A man without self-control
is like a city broken into and left without walls.
(Proverbs 25:28 ESV)
My attorney sent me a copy of the court documents submitted for fees. I expected the fees to be a little higher, but they are still a big chunk of change.
Here is the top portion of the document:
Many people have been wondering how much the pastor/church will have to pay in court costs and legal fees for the this case. Below is a screen shot of the document. (If you like legalese, you can read the full 26-page document here.)
For the record - this does not cover any travel/food/lodging expenses, nor does it cover 1-1/2 days off work for Hannah. I live more than 4 hours away from the courthouse and required an overnight visit for both court dates. Because we were not required to be in court, our expenses were not covered.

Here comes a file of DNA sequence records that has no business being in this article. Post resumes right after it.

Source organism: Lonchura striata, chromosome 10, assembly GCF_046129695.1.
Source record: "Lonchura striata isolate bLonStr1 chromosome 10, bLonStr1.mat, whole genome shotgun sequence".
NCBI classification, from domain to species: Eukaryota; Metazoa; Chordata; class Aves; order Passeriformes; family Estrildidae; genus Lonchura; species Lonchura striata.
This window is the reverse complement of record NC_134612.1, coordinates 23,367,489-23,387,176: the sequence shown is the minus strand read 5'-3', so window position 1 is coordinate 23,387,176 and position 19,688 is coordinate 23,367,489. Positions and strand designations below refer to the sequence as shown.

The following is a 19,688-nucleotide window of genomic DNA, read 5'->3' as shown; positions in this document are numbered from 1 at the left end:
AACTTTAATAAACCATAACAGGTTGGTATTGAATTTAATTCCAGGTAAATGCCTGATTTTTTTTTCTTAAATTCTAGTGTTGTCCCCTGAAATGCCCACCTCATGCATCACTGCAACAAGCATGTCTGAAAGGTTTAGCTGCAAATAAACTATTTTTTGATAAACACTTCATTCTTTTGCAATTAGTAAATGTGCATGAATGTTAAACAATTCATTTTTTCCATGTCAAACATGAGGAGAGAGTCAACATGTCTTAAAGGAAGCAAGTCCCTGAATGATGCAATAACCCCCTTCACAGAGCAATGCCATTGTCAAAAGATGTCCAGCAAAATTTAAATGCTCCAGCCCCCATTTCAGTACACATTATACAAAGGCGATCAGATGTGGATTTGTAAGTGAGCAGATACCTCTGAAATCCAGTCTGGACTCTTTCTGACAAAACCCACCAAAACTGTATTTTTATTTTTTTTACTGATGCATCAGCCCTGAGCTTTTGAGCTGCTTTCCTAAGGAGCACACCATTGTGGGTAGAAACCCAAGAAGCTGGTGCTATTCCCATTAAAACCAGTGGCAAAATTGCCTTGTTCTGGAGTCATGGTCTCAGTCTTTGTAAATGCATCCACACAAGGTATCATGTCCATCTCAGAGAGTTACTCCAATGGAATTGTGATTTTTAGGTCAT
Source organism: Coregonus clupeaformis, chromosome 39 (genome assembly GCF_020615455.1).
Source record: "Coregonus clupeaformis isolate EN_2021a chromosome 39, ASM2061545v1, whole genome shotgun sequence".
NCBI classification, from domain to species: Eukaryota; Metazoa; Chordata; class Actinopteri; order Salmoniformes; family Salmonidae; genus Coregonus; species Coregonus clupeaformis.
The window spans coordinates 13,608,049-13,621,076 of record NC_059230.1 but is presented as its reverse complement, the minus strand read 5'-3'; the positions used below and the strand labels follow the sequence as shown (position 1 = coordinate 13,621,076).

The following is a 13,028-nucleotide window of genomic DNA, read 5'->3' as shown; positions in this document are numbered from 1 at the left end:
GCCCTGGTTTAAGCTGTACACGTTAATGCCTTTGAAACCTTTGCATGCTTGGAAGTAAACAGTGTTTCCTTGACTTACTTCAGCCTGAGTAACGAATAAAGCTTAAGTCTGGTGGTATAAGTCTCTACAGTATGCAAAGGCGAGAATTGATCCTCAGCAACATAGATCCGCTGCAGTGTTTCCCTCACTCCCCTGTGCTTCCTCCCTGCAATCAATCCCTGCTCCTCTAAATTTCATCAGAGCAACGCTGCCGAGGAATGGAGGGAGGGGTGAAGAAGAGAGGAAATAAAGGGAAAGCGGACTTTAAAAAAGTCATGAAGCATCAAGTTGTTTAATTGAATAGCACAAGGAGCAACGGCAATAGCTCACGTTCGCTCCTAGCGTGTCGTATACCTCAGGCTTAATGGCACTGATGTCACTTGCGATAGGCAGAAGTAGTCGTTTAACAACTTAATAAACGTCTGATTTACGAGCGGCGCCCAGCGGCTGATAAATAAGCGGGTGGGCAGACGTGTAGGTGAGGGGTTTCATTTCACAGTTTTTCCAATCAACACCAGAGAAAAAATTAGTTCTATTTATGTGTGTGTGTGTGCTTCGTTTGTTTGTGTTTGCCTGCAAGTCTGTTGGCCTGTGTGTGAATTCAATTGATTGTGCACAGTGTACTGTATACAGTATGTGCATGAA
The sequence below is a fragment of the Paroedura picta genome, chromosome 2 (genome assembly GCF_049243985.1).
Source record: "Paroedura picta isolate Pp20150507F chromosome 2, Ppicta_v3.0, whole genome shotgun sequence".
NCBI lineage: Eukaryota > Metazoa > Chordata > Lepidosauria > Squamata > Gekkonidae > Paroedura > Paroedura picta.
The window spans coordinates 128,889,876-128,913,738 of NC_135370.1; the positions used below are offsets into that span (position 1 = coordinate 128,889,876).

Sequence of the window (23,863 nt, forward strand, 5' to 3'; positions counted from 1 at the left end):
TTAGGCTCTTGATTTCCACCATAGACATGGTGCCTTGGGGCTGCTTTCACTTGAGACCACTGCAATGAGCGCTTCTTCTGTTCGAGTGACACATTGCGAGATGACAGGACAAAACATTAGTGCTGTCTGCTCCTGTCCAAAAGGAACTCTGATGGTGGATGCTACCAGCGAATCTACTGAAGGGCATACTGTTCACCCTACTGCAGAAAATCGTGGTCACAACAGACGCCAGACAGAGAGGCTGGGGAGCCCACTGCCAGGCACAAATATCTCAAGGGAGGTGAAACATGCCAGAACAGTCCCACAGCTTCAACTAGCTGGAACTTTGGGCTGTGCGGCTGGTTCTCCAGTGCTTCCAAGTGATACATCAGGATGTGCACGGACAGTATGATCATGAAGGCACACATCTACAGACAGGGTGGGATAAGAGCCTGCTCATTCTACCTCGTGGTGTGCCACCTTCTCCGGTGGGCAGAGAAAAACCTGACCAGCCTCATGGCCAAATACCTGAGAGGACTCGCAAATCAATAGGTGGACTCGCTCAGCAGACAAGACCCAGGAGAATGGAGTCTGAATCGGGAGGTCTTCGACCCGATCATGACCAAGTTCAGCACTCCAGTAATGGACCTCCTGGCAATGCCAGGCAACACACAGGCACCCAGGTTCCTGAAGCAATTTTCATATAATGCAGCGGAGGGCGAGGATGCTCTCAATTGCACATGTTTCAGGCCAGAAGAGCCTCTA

I want to post some of what I consider to be key parts of the legal document here. When our story spread through the media, the overwhelming response was, "what in the world?" and "what kind of pastor would do something like that". People were outraged and rightly so. Some Christians expressed that they were ashamed of that response and were embarrassed. In comments on articles on the internet and on my blog, many quoted the verse from the Bible where Christians should not sue other Christians (1 Corinthians 6), others quoted the verse about turning the other cheek (Matt 5:39), etc. Both believers and non-believers alike were overwhelmingly shocked and appalled by the idea of suing another Christian. They were not only shocked at the lawsuit, but equally appalled by the dollar amount of the lawsuit.
One of the primary purposes of the anti-SLAPP motion which my attorney filed is to prevent frivolous lawsuits against free and protected speech. Once an anti-SLAPP motion is filed, it prevents either side from gathering more information or "discovery" (extensive interviews and interrogations, confiscating materials, e-mails, etc,) which can take months, is costly, and can keep the case stuck in the court system for perhaps years. I was served the subpoena on March 1 and received the judgment on July 26. Nearly 5 months is a very quick result for a lawsuit (yet at times it felt like eternity and there was an emotional toll on me and the family).